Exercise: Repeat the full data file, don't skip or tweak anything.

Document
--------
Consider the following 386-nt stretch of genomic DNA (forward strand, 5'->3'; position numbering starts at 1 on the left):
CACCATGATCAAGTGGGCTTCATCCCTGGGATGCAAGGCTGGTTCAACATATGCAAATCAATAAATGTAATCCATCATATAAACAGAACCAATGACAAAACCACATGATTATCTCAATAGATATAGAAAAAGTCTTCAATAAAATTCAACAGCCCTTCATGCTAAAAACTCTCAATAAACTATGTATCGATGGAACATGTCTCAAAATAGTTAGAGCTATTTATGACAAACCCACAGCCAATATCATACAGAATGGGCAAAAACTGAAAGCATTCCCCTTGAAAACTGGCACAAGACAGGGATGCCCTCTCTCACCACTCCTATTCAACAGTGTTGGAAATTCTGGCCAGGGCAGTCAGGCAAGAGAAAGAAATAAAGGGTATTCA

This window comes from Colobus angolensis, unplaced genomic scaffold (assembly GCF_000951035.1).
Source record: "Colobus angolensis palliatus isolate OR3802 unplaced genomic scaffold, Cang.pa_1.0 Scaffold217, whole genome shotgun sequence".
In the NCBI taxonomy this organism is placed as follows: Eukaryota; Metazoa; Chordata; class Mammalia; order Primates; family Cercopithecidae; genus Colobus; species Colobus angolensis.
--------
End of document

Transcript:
Consider the following 386-nt stretch of genomic DNA (forward strand, 5'->3'; position numbering starts at 1 on the left):
CACCATGATCAAGTGGGCTTCATCCCTGGGATGCAAGGCTGGTTCAACATATGCAAATCAATAAATGTAATCCATCATATAAACAGAACCAATGACAAAACCACATGATTATCTCAATAGATATAGAAAAAGTCTTCAATAAAATTCAACAGCCCTTCATGCTAAAAACTCTCAATAAACTATGTATCGATGGAACATGTCTCAAAATAGTTAGAGCTATTTATGACAAACCCACAGCCAATATCATACAGAATGGGCAAAAACTGAAAGCATTCCCCTTGAAAACTGGCACAAGACAGGGATGCCCTCTCTCACCACTCCTATTCAACAGTGTTGGAAATTCTGGCCAGGGCAGTCAGGCAAGAGAAAGAAATAAAGGGTATTCA

This window comes from Colobus angolensis, unplaced genomic scaffold (assembly GCF_000951035.1).
Source record: "Colobus angolensis palliatus isolate OR3802 unplaced genomic scaffold, Cang.pa_1.0 Scaffold217, whole genome shotgun sequence".
In the NCBI taxonomy this organism is placed as follows: Eukaryota; Metazoa; Chordata; class Mammalia; order Primates; family Cercopithecidae; genus Colobus; species Colobus angolensis.